THE PLACE TO BE: Grimala in a separate piece noted Laimbeer "believes attracting talent -- whether it's players or coaches or front office personnel -- is one area in which Las Vegas won't have to worry." Laimbeer: "It's going to be a huge bonus for us because people want to be here. And the first-class operation that MGM is setting up, the amount of commitment and resources they're putting forth for this team, players notice that. Word-of-mouth will get around fast" (LAS VEGAS SUN, 12/17).

KNOW WHEN TO HOLD 'EM: In Las Vegas, Todd Dewey reported MGM Resorts "won't accept any wagers" on Aces games next season, which starts in May. MGM Resorts VP/Race & Sports Jay Rood said that it "hasn't been decided whether wagers will be taken on other WNBA games." He added that the betting handle on the league from the public is "pretty light." Rood: "When I say pretty light, I mean almost nonexistent. The WNBA is the playground for the wiseguys and the sharps. We might just absolutely eliminate it from our offering at this point. In the big scope of things, it's really very, very small from a handle and win-loss perspective. The handle for the entire year in the WNBA is probably less than we do on a really good NFL game" (REVIEWJOURNAL.com, 12/16).

German pro poker player Fedor Holz has "invested" in Envy Gaming, the "parent company of Team Envy" and Overwatch League team Dallas Fuel, according to Jacob Wolf of ESPN.com. Holz, who has earned nearly $27M in live poker tournaments, will "serve as a minority owner" after his investment in Q2. Holz said, "I like Envy, I like to watch, I like the way they build their infrastructure and team, take care of their players. And it was just a corporation I wanted to be a part of in some way." Team Envy earlier this year "acquired the Overwatch League slot" for Dallas and later launched the Fuel to "participate in that league" (ESPN.com, 12/16).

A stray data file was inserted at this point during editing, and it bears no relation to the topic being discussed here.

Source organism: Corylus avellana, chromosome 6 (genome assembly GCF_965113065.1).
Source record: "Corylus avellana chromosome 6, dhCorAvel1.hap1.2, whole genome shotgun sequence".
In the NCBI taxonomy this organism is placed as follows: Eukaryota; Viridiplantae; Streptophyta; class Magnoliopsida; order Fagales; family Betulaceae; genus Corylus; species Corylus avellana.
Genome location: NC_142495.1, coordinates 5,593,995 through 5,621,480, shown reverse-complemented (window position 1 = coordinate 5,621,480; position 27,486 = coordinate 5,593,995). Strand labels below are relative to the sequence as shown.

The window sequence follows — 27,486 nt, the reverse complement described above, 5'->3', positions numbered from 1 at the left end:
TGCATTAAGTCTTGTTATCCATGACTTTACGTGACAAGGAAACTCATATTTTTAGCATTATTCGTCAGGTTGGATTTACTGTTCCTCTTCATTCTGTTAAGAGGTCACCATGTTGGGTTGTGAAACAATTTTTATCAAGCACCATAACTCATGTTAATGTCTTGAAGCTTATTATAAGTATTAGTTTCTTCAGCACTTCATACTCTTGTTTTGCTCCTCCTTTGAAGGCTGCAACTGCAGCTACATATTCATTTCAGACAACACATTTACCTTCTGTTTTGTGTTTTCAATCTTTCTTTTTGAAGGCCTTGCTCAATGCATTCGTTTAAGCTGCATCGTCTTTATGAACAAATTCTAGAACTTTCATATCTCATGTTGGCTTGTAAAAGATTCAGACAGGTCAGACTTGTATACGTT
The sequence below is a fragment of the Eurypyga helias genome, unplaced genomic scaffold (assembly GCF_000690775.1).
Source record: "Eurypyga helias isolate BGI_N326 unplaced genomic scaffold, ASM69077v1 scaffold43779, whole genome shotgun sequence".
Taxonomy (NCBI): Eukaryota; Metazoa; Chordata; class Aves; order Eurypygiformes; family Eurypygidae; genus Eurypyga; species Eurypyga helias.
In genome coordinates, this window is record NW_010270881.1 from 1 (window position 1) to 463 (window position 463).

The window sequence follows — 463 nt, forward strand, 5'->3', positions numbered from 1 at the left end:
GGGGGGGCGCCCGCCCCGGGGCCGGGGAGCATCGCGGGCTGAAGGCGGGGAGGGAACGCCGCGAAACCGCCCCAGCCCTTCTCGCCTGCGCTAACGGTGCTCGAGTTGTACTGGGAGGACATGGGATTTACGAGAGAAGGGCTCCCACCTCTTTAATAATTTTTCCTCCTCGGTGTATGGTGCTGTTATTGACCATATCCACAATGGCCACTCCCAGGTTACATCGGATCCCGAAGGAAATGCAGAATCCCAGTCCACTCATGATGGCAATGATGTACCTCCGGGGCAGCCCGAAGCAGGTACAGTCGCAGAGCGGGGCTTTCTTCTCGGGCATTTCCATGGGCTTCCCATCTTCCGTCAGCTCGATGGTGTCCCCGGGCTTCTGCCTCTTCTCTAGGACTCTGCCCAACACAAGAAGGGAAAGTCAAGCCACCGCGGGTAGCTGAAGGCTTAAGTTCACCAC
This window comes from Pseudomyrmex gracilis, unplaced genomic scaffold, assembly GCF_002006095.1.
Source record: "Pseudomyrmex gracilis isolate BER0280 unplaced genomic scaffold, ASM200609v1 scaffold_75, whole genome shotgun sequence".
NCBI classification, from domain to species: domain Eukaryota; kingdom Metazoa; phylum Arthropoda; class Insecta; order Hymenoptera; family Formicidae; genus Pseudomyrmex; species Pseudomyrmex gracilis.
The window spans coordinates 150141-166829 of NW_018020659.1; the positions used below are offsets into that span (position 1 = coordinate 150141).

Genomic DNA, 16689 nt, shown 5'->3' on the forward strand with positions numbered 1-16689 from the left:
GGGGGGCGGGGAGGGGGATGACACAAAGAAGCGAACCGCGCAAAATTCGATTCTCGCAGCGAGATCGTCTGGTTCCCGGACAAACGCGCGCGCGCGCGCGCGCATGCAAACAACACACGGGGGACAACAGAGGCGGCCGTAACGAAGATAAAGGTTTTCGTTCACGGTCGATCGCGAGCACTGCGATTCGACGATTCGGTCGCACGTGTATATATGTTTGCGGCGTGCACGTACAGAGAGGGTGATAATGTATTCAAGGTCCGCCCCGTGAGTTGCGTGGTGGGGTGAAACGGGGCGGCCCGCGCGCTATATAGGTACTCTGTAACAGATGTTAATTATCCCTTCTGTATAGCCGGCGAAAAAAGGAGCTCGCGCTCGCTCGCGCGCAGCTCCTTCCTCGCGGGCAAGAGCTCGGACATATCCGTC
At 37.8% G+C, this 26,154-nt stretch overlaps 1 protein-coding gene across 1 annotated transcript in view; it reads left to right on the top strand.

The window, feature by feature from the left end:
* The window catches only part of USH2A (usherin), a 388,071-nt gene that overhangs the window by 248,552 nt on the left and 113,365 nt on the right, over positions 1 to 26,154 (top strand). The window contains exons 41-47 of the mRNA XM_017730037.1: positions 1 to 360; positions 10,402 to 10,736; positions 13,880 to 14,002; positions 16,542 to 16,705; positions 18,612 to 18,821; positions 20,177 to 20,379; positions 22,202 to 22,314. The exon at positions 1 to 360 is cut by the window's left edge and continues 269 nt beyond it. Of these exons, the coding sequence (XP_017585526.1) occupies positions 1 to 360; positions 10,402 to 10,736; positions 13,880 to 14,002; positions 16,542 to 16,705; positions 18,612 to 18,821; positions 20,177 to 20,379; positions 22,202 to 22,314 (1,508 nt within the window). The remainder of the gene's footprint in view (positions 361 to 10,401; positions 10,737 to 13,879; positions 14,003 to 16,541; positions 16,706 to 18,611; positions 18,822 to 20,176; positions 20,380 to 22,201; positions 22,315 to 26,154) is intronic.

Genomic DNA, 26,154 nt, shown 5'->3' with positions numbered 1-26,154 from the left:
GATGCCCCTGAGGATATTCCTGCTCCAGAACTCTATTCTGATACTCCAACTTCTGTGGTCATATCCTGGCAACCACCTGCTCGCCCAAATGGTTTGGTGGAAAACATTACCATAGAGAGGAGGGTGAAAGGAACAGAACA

For more coverage of the business of esports, visit our partners, esportsobserver.com.

In California, Jeff Miller writes it is "nearly impossible" to find "anything for which to blatantly criticize" Angels GM Billy Eppler for. This offseason, he "went 4 for 4 with the game-winning, bottom-of-the-ninth extra-base hit." The Angels retained LF Justin Upton, traded for 2B Ian Kinsler, signed SS Zack Cozart and landed coveted free agent Shohei Ohtani. It would be "difficult to improve upon what Eppler has done, particularly since the Angels still aren’t exactly bloated with the assets usually needed to bolster a big-league roster." Miller: "Eppler is deserving of the backslaps and high-fives that no doubt have been greeting him in the hallways of the Angels’ front office" (ORANGE COUNTY REGISTER, 12/18).

SIGN ME UP: In Philadelphia, Matt Gelb noted the Phillies spent $92.25M last week, "capped by" the $60M deal they signed 1B Carlos Santana to. The Santana deal is an "example of an unproven team signing a veteran player to a sizable contract to provide credibility with other free agents, leadership in a young clubhouse, and a middle-of-the-order presence." The Phillies have "planned a great deal around the free-agent class that hits the market" after the '18 season (PHILLY.com, 12/16).

TALK IT OUT: On Long Island, Marc Carig wrote the Wilpons for years have "shown little willingness to level" with Mets fans. With the club "on the brink of squandering a window to compete for championships," the Wilpons "seem content to continue their blackout." An organization’s culture "flows from the top." But rather than "reach for transparency, the Wilpons seem content to hide." They "never talk about money." Carig: "Whether it’s arrogance or simply negligence, they have no problem asking fans to pony up the cash and never show the willingness to reciprocate" (NEWSDAY, 12/17).